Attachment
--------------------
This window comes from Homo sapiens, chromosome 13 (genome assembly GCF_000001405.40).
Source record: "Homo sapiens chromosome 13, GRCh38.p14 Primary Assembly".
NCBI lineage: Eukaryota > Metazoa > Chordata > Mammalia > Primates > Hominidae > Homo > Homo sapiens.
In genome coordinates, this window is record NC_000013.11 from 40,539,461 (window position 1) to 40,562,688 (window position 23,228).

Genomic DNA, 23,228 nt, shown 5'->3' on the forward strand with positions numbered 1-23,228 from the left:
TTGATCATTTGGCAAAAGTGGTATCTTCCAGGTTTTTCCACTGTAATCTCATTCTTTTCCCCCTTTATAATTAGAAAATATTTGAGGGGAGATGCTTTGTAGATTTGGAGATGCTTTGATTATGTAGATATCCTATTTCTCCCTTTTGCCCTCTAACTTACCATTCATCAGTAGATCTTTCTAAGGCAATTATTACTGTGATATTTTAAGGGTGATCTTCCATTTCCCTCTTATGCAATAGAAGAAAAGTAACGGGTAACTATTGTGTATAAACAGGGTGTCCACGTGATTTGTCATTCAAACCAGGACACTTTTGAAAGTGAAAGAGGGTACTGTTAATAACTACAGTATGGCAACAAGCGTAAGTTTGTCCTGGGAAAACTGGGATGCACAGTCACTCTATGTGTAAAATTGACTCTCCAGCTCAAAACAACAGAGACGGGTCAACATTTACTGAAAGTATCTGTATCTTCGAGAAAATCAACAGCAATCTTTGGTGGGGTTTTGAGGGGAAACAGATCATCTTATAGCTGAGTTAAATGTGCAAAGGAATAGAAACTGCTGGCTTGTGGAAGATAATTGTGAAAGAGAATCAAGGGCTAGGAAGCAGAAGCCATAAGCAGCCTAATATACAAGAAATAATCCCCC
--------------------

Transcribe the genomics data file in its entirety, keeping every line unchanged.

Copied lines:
This window comes from Homo sapiens, chromosome 13 (genome assembly GCF_000001405.40).
Source record: "Homo sapiens chromosome 13, GRCh38.p14 Primary Assembly".
NCBI lineage: Eukaryota > Metazoa > Chordata > Mammalia > Primates > Hominidae > Homo > Homo sapiens.
In genome coordinates, this window is record NC_000013.11 from 40,539,461 (window position 1) to 40,562,688 (window position 23,228).

Genomic DNA, 23,228 nt, shown 5'->3' on the forward strand with positions numbered 1-23,228 from the left:
TTGATCATTTGGCAAAAGTGGTATCTTCCAGGTTTTTCCACTGTAATCTCATTCTTTTCCCCCTTTATAATTAGAAAATATTTGAGGGGAGATGCTTTGTAGATTTGGAGATGCTTTGATTATGTAGATATCCTATTTCTCCCTTTTGCCCTCTAACTTACCATTCATCAGTAGATCTTTCTAAGGCAATTATTACTGTGATATTTTAAGGGTGATCTTCCATTTCCCTCTTATGCAATAGAAGAAAAGTAACGGGTAACTATTGTGTATAAACAGGGTGTCCACGTGATTTGTCATTCAAACCAGGACACTTTTGAAAGTGAAAGAGGGTACTGTTAATAACTACAGTATGGCAACAAGCGTAAGTTTGTCCTGGGAAAACTGGGATGCACAGTCACTCTATGTGTAAAATTGACTCTCCAGCTCAAAACAACAGAGACGGGTCAACATTTACTGAAAGTATCTGTATCTTCGAGAAAATCAACAGCAATCTTTGGTGGGGTTTTGAGGGGAAACAGATCATCTTATAGCTGAGTTAAATGTGCAAAGGAATAGAAACTGCTGGCTTGTGGAAGATAATTGTGAAAGAGAATCAAGGGCTAGGAAGCAGAAGCCATAAGCAGCCTAATATACAAGAAATAATCCCCC